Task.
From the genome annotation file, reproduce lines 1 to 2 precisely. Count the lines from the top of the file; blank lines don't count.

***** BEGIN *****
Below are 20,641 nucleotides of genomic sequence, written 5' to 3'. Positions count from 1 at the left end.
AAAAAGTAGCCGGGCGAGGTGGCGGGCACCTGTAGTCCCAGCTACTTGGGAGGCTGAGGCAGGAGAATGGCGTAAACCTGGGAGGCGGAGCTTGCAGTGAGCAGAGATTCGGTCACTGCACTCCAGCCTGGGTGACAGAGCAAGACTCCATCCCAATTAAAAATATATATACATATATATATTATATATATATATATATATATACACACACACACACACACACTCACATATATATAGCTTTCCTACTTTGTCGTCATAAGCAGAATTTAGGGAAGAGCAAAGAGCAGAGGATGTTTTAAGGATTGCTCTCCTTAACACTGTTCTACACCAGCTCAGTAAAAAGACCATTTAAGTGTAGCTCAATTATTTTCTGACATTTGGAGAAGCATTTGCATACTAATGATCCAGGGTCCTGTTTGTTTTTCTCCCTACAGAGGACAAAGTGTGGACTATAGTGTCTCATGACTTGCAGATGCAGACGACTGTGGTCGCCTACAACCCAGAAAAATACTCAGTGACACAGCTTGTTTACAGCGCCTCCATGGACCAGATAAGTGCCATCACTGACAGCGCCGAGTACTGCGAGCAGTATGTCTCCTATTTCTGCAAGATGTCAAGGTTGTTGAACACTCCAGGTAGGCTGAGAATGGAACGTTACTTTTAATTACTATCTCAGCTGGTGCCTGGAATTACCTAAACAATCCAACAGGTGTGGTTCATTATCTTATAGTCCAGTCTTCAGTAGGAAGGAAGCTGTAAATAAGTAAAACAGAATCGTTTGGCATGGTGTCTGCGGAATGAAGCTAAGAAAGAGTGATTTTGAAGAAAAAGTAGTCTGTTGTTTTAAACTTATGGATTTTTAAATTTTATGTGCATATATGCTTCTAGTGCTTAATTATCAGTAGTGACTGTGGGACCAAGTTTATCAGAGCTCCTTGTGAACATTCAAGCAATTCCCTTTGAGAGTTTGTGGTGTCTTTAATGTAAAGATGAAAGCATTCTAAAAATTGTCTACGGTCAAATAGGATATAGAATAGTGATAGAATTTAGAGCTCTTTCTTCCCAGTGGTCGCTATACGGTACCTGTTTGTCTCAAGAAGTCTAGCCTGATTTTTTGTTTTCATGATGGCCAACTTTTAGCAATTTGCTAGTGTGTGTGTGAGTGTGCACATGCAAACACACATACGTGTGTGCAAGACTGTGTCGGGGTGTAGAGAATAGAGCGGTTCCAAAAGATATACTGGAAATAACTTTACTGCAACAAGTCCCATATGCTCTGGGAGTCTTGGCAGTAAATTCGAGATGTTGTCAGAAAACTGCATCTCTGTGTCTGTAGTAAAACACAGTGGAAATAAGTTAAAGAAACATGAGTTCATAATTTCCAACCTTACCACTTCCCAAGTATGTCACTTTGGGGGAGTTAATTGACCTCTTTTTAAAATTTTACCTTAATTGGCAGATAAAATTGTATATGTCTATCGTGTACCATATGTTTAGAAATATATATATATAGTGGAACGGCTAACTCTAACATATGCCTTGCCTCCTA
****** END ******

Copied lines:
Below are 20,641 nucleotides of genomic sequence, written 5' to 3'. Positions count from 1 at the left end.
AAAAAGTAGCCGGGCGAGGTGGCGGGCACCTGTAGTCCCAGCTACTTGGGAGGCTGAGGCAGGAGAATGGCGTAAACCTGGGAGGCGGAGCTTGCAGTGAGCAGAGATTCGGTCACTGCACTCCAGCCTGGGTGACAGAGCAAGACTCCATCCCAATTAAAAATATATATACATATATATATTATATATATATATATATATATACACACACACACACACACACTCACATATATATAGCTTTCCTACTTTGTCGTCATAAGCAGAATTTAGGGAAGAGCAAAGAGCAGAGGATGTTTTAAGGATTGCTCTCCTTAACACTGTTCTACACCAGCTCAGTAAAAAGACCATTTAAGTGTAGCTCAATTATTTTCTGACATTTGGAGAAGCATTTGCATACTAATGATCCAGGGTCCTGTTTGTTTTTCTCCCTACAGAGGACAAAGTGTGGACTATAGTGTCTCATGACTTGCAGATGCAGACGACTGTGGTCGCCTACAACCCAGAAAAATACTCAGTGACACAGCTTGTTTACAGCGCCTCCATGGACCAGATAAGTGCCATCACTGACAGCGCCGAGTACTGCGAGCAGTATGTCTCCTATTTCTGCAAGATGTCAAGGTTGTTGAACACTCCAGGTAGGCTGAGAATGGAACGTTACTTTTAATTACTATCTCAGCTGGTGCCTGGAATTACCTAAACAATCCAACAGGTGTGGTTCATTATCTTATAGTCCAGTCTTCAGTAGGAAGGAAGCTGTAAATAAGTAAAACAGAATCGTTTGGCATGGTGTCTGCGGAATGAAGCTAAGAAAGAGTGATTTTGAAGAAAAAGTAGTCTGTTGTTTTAAACTTATGGATTTTTAAATTTTATGTGCATATATGCTTCTAGTGCTTAATTATCAGTAGTGACTGTGGGACCAAGTTTATCAGAGCTCCTTGTGAACATTCAAGCAATTCCCTTTGAGAGTTTGTGGTGTCTTTAATGTAAAGATGAAAGCATTCTAAAAATTGTCTACGGTCAAATAGGATATAGAATAGTGATAGAATTTAGAGCTCTTTCTTCCCAGTGGTCGCTATACGGTACCTGTTTGTCTCAAGAAGTCTAGCCTGATTTTTTGTTTTCATGATGGCCAACTTTTAGCAATTTGCTAGTGTGTGTGTGAGTGTGCACATGCAAACACACATACGTGTGTGCAAGACTGTGTCGGGGTGTAGAGAATAGAGCGGTTCCAAAAGATATACTGGAAATAACTTTACTGCAACAAGTCCCATATGCTCTGGGAGTCTTGGCAGTAAATTCGAGATGTTGTCAGAAAACTGCATCTCTGTGTCTGTAGTAAAACACAGTGGAAATAAGTTAAAGAAACATGAGTTCATAATTTCCAACCTTACCACTTCCCAAGTATGTCACTTTGGGGGAGTTAATTGACCTCTTTTTAAAATTTTACCTTAATTGGCAGATAAAATTGTATATGTCTATCGTGTACCATATGTTTAGAAATATATATATATAGTGGAACGGCTAACTCTAACATATGCCTTGCCTCCTA